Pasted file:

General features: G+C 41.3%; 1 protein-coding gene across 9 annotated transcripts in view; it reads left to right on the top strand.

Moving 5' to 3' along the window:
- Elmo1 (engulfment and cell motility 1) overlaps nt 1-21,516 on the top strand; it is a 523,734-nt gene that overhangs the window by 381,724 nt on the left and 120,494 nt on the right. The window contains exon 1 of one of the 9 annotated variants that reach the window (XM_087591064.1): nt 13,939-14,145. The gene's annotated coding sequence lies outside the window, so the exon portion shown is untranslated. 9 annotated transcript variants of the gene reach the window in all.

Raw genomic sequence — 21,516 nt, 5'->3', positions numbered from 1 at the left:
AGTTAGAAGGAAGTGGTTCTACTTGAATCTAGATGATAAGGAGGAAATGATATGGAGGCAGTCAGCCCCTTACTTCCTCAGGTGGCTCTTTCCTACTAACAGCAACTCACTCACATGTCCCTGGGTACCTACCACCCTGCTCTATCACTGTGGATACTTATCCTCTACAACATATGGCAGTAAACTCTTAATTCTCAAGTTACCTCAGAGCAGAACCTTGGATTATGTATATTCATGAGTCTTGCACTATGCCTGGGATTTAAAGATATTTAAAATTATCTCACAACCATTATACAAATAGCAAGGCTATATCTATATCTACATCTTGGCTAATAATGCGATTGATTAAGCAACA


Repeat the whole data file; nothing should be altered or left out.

General features: G+C 41.3%; 1 protein-coding gene across 9 annotated transcripts in view; it reads left to right on the top strand.

Moving 5' to 3' along the window:
- Elmo1 (engulfment and cell motility 1) overlaps nt 1-21,516 on the top strand; it is a 523,734-nt gene that overhangs the window by 381,724 nt on the left and 120,494 nt on the right. The window contains exon 1 of one of the 9 annotated variants that reach the window (XM_087591064.1): nt 13,939-14,145. The gene's annotated coding sequence lies outside the window, so the exon portion shown is untranslated. 9 annotated transcript variants of the gene reach the window in all.

Raw genomic sequence — 21,516 nt, 5'->3', positions numbered from 1 at the left:
AGTTAGAAGGAAGTGGTTCTACTTGAATCTAGATGATAAGGAGGAAATGATATGGAGGCAGTCAGCCCCTTACTTCCTCAGGTGGCTCTTTCCTACTAACAGCAACTCACTCACATGTCCCTGGGTACCTACCACCCTGCTCTATCACTGTGGATACTTATCCTCTACAACATATGGCAGTAAACTCTTAATTCTCAAGTTACCTCAGAGCAGAACCTTGGATTATGTATATTCATGAGTCTTGCACTATGCCTGGGATTTAAAGATATTTAAAATTATCTCACAACCATTATACAAATAGCAAGGCTATATCTATATCTACATCTTGGCTAATAATGCGATTGATTAAGCAACA